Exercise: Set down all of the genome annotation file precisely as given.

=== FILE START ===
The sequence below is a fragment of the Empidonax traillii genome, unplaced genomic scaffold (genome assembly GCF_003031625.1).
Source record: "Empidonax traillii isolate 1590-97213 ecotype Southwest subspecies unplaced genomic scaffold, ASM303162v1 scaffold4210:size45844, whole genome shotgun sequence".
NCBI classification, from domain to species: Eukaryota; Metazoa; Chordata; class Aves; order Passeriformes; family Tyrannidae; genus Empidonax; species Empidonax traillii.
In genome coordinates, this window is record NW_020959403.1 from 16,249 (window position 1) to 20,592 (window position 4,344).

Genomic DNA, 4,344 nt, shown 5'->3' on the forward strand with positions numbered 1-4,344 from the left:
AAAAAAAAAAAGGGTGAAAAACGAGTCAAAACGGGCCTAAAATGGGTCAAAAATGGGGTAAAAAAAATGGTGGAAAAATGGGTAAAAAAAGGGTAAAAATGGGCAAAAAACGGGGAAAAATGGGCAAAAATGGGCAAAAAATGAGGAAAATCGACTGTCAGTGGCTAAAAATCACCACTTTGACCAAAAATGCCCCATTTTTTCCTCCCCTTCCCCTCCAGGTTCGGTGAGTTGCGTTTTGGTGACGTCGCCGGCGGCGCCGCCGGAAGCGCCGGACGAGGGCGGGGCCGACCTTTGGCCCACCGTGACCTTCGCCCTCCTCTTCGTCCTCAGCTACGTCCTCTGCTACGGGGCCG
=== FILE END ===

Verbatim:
The sequence below is a fragment of the Empidonax traillii genome, unplaced genomic scaffold (genome assembly GCF_003031625.1).
Source record: "Empidonax traillii isolate 1590-97213 ecotype Southwest subspecies unplaced genomic scaffold, ASM303162v1 scaffold4210:size45844, whole genome shotgun sequence".
NCBI classification, from domain to species: Eukaryota; Metazoa; Chordata; class Aves; order Passeriformes; family Tyrannidae; genus Empidonax; species Empidonax traillii.
In genome coordinates, this window is record NW_020959403.1 from 16,249 (window position 1) to 20,592 (window position 4,344).

Genomic DNA, 4,344 nt, shown 5'->3' on the forward strand with positions numbered 1-4,344 from the left:
AAAAAAAAAAAGGGTGAAAAACGAGTCAAAACGGGCCTAAAATGGGTCAAAAATGGGGTAAAAAAAATGGTGGAAAAATGGGTAAAAAAAGGGTAAAAATGGGCAAAAAACGGGGAAAAATGGGCAAAAATGGGCAAAAAATGAGGAAAATCGACTGTCAGTGGCTAAAAATCACCACTTTGACCAAAAATGCCCCATTTTTTCCTCCCCTTCCCCTCCAGGTTCGGTGAGTTGCGTTTTGGTGACGTCGCCGGCGGCGCCGCCGGAAGCGCCGGACGAGGGCGGGGCCGACCTTTGGCCCACCGTGACCTTCGCCCTCCTCTTCGTCCTCAGCTACGTCCTCTGCTACGGGGCCG